Ten members of the Study Group journeyed down to visit Taylor Orchids and Summerfield Orchids on December 2. In addition to being treated to some beautiful blooms, group members got to hear growing tips and secrets from Ron Ciesinski and Donna Harig.

    Photos courtesy of Lynn Oshaughnessy
    Six of us met at Bill Cadman's on June 3rd. We discussed how we will be summering our orchids outside.

    Then we went to Fenner Nature Center where the GLOS Conservation Committee had planted native Cypripediums, some of which had recently been rescued from a road development project in the Upper Peninsula.

    Photos by Dot

    There were 6 members that met at the home of Pete Ostlund on August 5th. The discussion offered these ideas:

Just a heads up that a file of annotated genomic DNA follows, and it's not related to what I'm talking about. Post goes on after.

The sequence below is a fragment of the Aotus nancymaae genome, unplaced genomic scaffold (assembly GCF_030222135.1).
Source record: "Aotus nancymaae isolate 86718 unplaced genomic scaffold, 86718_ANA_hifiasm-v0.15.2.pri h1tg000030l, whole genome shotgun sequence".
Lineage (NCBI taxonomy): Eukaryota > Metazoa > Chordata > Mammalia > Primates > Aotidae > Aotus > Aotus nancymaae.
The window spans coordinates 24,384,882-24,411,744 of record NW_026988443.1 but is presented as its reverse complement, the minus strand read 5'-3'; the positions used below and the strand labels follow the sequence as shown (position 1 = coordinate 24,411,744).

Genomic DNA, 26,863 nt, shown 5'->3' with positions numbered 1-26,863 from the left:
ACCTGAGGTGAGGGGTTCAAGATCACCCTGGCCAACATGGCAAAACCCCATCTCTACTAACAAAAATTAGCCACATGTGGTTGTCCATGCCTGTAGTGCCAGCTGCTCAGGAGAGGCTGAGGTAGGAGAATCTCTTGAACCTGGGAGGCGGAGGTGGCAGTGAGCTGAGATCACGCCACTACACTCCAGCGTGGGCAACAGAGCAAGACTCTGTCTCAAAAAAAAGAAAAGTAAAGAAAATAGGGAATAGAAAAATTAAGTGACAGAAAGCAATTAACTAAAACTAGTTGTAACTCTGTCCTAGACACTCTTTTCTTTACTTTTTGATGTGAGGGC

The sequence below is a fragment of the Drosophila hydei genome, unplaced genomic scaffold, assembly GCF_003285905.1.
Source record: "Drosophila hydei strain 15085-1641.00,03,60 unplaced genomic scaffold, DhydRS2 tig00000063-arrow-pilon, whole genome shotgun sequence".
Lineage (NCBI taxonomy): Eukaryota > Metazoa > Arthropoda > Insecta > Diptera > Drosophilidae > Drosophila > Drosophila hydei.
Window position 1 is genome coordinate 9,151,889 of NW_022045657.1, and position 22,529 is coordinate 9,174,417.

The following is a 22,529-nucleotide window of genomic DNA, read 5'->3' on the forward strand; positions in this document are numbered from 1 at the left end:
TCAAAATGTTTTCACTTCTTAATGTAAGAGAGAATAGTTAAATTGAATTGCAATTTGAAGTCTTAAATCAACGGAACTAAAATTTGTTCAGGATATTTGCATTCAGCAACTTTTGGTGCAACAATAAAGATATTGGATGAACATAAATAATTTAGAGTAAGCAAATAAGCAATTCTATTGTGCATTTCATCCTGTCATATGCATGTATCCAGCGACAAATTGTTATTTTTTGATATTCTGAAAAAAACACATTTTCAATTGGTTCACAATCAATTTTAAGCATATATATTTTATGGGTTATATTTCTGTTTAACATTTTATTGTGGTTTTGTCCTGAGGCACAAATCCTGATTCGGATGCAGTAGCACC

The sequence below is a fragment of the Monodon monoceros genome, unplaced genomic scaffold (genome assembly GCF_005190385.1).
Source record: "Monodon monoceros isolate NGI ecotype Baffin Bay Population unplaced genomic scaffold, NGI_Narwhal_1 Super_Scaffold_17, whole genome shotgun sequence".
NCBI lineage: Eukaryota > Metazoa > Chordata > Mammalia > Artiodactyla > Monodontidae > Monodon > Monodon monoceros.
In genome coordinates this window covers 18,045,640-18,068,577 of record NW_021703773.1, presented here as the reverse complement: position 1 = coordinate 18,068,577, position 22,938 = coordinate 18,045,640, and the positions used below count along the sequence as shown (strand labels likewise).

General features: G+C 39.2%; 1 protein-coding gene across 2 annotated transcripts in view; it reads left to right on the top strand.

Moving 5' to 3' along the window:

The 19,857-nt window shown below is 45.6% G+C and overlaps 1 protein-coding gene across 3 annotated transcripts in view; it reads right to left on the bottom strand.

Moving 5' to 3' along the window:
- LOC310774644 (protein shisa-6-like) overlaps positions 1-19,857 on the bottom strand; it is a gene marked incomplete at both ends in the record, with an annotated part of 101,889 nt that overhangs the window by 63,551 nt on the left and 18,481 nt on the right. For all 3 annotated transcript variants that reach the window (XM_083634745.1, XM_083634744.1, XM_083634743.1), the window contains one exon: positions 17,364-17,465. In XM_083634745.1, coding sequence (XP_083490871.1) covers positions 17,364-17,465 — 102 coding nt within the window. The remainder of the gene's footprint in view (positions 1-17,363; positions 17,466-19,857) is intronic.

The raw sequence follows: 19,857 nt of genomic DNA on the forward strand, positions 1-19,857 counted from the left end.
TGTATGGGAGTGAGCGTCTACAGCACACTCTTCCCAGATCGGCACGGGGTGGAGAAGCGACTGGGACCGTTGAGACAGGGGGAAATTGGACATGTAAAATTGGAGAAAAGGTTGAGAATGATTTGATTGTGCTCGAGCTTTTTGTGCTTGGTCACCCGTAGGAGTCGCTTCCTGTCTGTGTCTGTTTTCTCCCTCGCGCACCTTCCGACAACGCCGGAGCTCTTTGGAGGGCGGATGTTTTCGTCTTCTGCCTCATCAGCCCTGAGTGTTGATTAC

1. determine when to bring plants in before the nights get too cold (usually around labor day for plants that are sensitive to cold nights, but many orchids can continue to be left outside with a bit of protection on the colder nights such as catts, phrags, and dendrobiums), Mike suggested that people usually don’t take advantage of the spring and fall as much as they could for growing outside. 
    2. certain plants require cool or cold nights in order to bloom, keep these out longer, some dendrobiums and most cymbidiums fit into this category
    3. insect control - look at collection carefully to determine if scale, ants, aphids, etc. Pete usually tried treat twice for insects prior to bringing plants in, using a systemic insecticide.
    4. weed control – get rid of the weeds that may have decided to grow with your orchids